A fine example of Islamic military architecture, Monastir’s immaculately preserved ribat (coastal fort housing religious military volunteers called murabitun) overlooks the Mediterranean. Dating from AD 797, its seemingly chaotic design, with labyrinthine passageways and staircases, is a legacy of the many periods of construction and renovation it has undergone over its long history. The oldest remaining (though heavily restored) sections include the nador (watchtower) and the area around its base, all of which date from the 8th to 10th centuries.

The ribat's walls contained built-in accommodation for defenders and the small courtyard behind the museum is known as the women’s ribat, with its own prayer room and accommodation. The walls have been remodelled many times, notably in the 17th century when the octagonal corner towers were added.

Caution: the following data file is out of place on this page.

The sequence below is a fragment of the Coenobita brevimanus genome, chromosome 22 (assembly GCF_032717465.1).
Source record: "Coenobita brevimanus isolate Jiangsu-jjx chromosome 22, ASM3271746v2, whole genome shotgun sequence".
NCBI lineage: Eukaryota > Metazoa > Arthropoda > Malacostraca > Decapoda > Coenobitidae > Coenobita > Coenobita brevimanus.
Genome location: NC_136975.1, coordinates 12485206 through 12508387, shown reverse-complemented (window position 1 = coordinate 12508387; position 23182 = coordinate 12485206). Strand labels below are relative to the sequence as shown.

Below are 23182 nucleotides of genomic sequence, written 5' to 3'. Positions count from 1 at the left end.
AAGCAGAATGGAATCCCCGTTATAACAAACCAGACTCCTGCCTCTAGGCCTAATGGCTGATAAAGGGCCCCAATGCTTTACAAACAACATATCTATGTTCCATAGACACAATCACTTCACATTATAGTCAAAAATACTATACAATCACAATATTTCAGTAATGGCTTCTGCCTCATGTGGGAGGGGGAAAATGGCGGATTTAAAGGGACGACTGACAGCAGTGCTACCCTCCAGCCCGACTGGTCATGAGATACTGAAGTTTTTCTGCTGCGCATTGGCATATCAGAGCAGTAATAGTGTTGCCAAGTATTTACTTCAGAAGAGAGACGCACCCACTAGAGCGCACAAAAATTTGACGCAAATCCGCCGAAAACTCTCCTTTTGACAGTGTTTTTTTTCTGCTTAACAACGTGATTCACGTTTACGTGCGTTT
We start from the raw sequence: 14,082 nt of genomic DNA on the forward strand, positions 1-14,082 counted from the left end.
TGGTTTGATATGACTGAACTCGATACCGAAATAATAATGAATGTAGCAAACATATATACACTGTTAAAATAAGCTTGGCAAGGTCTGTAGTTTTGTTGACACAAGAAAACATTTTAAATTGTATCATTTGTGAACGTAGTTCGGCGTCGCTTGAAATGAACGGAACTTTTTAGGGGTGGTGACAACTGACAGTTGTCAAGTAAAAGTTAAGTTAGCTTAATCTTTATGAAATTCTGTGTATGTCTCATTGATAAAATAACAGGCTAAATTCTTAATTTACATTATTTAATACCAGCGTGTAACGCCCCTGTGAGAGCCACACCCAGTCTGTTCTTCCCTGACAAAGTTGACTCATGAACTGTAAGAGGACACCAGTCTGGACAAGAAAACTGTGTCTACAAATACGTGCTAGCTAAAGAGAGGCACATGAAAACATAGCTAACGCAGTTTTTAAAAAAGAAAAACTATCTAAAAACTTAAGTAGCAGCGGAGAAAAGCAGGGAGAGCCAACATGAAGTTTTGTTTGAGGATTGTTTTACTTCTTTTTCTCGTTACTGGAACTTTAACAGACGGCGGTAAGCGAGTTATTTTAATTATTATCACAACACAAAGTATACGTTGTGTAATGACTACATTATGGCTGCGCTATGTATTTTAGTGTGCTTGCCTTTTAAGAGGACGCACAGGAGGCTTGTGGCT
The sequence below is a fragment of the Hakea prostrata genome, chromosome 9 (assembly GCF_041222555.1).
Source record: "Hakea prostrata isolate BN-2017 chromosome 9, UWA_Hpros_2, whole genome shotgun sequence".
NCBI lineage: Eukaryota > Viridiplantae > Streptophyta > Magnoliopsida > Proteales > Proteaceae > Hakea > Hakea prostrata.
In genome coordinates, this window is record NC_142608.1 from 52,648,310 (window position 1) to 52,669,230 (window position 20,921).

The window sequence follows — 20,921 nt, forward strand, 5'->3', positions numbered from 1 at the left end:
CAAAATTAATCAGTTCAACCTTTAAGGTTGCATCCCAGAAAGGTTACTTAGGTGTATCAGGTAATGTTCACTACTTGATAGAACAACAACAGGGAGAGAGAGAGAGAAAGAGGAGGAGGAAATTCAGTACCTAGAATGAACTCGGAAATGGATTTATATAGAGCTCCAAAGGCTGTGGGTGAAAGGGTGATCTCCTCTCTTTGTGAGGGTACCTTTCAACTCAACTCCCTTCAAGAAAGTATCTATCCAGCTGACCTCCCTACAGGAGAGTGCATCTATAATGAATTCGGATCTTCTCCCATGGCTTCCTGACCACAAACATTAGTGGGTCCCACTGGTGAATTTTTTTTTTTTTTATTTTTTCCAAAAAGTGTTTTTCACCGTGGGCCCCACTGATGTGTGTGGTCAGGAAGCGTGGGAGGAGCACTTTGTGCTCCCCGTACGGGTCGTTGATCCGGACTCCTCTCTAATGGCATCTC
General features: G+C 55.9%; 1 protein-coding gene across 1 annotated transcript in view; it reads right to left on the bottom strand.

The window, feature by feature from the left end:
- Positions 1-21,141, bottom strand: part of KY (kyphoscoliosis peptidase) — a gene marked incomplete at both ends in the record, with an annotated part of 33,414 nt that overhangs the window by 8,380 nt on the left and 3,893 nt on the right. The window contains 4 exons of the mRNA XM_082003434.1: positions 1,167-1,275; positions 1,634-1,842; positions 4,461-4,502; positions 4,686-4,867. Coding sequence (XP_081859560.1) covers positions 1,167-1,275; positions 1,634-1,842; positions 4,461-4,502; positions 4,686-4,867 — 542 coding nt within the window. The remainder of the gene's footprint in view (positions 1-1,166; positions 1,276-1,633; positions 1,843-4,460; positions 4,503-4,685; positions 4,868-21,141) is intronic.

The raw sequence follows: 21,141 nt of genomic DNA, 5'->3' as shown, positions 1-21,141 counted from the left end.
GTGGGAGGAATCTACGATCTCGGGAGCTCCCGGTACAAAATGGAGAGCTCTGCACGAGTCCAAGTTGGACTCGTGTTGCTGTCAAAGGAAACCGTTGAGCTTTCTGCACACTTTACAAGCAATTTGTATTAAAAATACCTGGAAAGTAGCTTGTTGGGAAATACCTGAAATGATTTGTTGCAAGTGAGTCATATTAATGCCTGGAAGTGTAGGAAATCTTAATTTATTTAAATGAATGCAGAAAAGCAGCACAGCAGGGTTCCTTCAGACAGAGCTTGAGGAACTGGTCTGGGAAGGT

There are excellent views of the town and the coastline from the ramparts and the top of the nador; those suffering from vertigo should tread carefully, and groups with children should be particularly careful as there are few safety barriers.

The ribat’s prayer room houses a tiny Museum of Islamic Art that has some early Arab coins and pottery and old photos of the town.

If the ribat looks familiar, that’s because the complex is a great favourite of film directors in search of accessible Islamic architecture. Many scenes from Monty Python’s Life of Brian were filmed here, including hundreds of Tunisian extras laughing at Biggus Dickus. Franco Zeffirelli also came here to shoot scenes for his Jesus of Nazareth.

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